Who would have thought that half-way through the state's fiscal year the budget would still not be a completed document?
Our &quot;full time&quot; Pennsylvania General Assembly took a big chunk of the last three months of the year off, presumably to rest after the epic 101-day budget stalemate. True to form, one of the highest paid legislatures in the nation departed the capitol on Christmas break leaving a major component of the 2009-2010 budget still unresolved.
To end the budget deadlock of last summer and fall the governor and the legislature resorted to sleight of hand and included in the revenue projections $200 million from a source that did not — and to this day does not — exist. That would be fees and tax revenue from table games at the casinos which now dot the landscape of Penn's Woods.
The theory was that soon after passage of the budget the General Assembly would pass legislation legalizing table gaming and the commonwealth would rake in a windfall of $200 million in licensing fees. To keep things temporarily balanced, the legislature held off on approving funding for state-related universities, leaving them in a state of continued uncertainty.
That might have worked if the legislature had stayed in town to finish the job. But it didn't. Legislative leaders immediately closed up shop and headed home on a six week vacation that extended into mid-November. After putting in nominal effort prior to Thanksgiving, the &quot;full time&quot; legislature again adjourned to eat turkey and hunt deer. The $200 million revenue hole persisted, and students continued to wait for their funding.
With turkey in their bellies and venison in their freezers lawmakers returned to session. The state House finally did pass a bill legalizing table gaming, and so did the Senate. One small snag though: the bills were not the same.
All of this was just too much for House Speaker Keith McCall and Senate President Pro Tempore Joe Scarnati, who decided it was time to take a break to celebrate the holidays (Christmas having been banned from the public square).
And so here we are, six months — half way — into the fiscal year and still $200 million short of the funds needed to balance the state budget.
That, however, is only part of the problem. Setting aside the revenue component of legalizing table gaming, the casino industry in Pennsylvania has been beset by a multitude of problems including but not limited to corruption, financial malpractice, and the failure to even get a casino up and running in Philadelphia.
The initial law legalizing slots casinos was one of those typically Pennsylvania pieces of legislation that was passed under pressure from leadership and without the inclusion of needed safeguards. Worse, promised property tax relief fell woefully short of expectations as lawmakers siphoned off tax revenue generated by the casinos for pet projects.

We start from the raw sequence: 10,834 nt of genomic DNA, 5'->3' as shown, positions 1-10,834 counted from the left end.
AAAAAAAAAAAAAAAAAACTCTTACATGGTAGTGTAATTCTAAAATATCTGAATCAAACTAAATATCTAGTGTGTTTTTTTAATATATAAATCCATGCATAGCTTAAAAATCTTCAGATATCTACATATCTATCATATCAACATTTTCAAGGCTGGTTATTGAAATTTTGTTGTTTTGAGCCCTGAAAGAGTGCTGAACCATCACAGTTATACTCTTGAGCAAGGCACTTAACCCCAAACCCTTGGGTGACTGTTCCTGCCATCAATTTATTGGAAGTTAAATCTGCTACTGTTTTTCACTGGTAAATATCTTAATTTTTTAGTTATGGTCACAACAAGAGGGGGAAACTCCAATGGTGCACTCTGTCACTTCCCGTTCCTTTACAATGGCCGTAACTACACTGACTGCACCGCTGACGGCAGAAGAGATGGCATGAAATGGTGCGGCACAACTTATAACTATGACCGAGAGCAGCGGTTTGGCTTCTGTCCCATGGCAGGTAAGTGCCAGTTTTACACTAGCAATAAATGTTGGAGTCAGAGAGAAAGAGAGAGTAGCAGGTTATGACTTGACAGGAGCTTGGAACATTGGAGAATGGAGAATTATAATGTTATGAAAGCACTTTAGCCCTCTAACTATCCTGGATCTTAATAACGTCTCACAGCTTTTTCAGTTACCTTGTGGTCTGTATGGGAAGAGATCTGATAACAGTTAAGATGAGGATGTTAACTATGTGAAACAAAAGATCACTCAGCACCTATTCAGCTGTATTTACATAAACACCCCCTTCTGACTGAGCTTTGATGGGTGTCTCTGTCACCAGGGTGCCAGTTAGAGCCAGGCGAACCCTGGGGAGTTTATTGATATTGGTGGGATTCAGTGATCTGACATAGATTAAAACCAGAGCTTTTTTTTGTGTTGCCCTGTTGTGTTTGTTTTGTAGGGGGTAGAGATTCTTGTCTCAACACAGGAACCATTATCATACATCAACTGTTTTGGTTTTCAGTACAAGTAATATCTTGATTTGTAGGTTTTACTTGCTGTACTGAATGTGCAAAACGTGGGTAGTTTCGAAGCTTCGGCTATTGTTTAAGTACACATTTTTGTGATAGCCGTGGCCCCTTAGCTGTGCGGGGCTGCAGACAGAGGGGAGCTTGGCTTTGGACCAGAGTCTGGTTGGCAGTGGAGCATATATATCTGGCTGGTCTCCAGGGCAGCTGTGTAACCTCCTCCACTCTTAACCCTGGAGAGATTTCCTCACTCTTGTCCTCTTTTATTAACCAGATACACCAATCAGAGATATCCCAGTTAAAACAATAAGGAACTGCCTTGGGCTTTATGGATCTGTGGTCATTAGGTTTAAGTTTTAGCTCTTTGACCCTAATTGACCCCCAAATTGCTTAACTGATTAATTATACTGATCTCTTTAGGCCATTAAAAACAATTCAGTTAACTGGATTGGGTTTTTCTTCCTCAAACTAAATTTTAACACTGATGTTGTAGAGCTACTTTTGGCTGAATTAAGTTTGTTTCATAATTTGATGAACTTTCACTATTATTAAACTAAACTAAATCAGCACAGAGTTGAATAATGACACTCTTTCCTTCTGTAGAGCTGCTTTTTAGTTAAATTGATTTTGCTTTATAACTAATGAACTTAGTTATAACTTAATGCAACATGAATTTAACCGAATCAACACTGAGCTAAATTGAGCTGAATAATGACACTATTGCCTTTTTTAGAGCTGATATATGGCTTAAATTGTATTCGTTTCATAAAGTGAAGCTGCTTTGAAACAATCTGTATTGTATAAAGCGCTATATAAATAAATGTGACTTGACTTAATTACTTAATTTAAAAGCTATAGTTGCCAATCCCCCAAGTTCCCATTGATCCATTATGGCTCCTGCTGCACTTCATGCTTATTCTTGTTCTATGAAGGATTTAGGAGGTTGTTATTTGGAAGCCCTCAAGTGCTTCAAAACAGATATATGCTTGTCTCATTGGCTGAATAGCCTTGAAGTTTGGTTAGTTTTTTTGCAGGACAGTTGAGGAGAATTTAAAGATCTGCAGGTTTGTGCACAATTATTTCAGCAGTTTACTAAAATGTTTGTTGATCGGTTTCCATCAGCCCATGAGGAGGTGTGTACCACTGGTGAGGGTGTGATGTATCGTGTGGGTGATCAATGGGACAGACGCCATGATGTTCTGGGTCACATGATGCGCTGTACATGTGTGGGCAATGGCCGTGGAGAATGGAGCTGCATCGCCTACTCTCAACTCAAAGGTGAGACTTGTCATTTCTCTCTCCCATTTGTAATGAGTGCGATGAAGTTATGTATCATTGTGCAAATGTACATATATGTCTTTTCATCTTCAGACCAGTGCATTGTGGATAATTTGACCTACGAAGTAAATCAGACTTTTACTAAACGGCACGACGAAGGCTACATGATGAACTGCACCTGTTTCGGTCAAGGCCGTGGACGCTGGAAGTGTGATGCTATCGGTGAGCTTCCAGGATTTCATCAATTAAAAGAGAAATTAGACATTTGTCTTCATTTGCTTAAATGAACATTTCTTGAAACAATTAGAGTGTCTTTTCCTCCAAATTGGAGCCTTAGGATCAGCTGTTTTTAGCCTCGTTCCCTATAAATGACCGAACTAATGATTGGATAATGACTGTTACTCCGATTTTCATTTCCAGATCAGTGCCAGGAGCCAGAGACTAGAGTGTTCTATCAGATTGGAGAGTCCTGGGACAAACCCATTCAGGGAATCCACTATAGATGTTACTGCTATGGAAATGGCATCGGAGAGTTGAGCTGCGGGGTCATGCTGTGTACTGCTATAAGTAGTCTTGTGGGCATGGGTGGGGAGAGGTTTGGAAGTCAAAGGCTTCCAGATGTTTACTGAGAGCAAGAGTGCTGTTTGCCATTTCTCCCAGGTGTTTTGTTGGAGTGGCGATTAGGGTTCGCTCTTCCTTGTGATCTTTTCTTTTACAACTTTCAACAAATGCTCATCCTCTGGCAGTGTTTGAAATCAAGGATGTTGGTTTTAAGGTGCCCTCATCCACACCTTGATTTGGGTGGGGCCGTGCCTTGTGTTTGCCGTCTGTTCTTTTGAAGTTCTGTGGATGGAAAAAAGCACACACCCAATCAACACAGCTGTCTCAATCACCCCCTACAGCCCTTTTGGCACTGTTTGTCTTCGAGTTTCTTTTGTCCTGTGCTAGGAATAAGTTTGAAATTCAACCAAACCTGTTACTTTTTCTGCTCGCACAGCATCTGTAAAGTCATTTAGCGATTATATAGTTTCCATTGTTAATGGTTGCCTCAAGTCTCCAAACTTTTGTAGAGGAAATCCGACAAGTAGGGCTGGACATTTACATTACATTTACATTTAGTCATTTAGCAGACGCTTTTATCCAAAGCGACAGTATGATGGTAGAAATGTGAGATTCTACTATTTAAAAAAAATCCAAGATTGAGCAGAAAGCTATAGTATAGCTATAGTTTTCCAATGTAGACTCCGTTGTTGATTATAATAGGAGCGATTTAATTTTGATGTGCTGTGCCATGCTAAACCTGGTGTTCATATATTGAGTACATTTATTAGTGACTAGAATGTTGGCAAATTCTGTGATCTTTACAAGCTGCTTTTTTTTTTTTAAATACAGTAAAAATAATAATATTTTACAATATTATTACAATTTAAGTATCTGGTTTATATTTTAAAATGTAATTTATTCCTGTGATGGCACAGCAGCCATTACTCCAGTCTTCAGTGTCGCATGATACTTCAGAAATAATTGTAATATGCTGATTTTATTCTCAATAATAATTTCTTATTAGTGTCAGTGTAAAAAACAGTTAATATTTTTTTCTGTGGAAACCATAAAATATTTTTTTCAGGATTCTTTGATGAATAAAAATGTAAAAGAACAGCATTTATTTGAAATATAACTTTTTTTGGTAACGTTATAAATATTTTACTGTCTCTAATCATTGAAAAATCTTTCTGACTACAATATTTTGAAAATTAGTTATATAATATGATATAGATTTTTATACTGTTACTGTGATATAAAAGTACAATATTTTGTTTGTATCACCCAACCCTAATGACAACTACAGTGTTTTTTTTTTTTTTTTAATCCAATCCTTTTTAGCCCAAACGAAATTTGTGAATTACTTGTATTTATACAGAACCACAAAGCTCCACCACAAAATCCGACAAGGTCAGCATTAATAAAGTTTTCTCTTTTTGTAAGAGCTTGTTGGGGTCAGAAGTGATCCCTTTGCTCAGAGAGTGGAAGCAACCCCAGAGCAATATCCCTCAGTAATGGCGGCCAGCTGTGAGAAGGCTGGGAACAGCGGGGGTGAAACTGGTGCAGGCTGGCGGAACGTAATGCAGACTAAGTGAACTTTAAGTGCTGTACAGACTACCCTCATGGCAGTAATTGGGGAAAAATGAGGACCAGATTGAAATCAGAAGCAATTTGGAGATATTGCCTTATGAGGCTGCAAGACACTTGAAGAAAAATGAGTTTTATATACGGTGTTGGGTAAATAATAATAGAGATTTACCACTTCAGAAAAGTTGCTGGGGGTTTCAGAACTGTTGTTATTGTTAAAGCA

The current effort to expand gambling to include table gaming is shaping up as a rerun. Neither version of the expansion bill addressed the many serious deficiencies of the initial law. If gambling is to be expanded, it only makes sense to remedy the problems that have become evident over the past few years. In particular, there must be more oversight by law enforcement agencies over the activities of the casinos and their operators.
Keeping in mind revenue from the legalization of table gaming is supposed to plug a budget hole, media reports indicate lawmakers are now trying to stick their pet projects into the legislation. This means massive new government spending for projects that didn't have enough support to get into the state budget. Thus a new pot of WAM — Walking Around Money — will have been created with the ultimate impact being to fund projects that further legislators' re-election chances rather than address the state's revenue shortfall.
This is the Pennsylvania legislature at its worst. State employees have been laid off, a school for veterans' children has been closed, libraries and museums are cutting hours; but lawmakers are still grabbing fistfuls of our tax dollars to achieve the most important goal of all — re-election. It is important to understand that not all legislators are acting in this manner. But all too many are, and they apparently are the ones in control of the process.
The bottom line: Pennsylvania still does not have a completed state budget. State employees had their Christmas, er, holidays, ruined by Governor Ed Rendell threatening to lay-off 1,000 of them if the legislature doesn't deal with the budget shortfall by early January.
They better hurry up and get busy; after all, the Groundhog Day break is just around the corner.
(Lowman S. Henry is Chairman & CEO of the Lincoln Institute and host of the weekly Lincoln Radio Journal. His e-mail address is firstname.lastname@example.org.)
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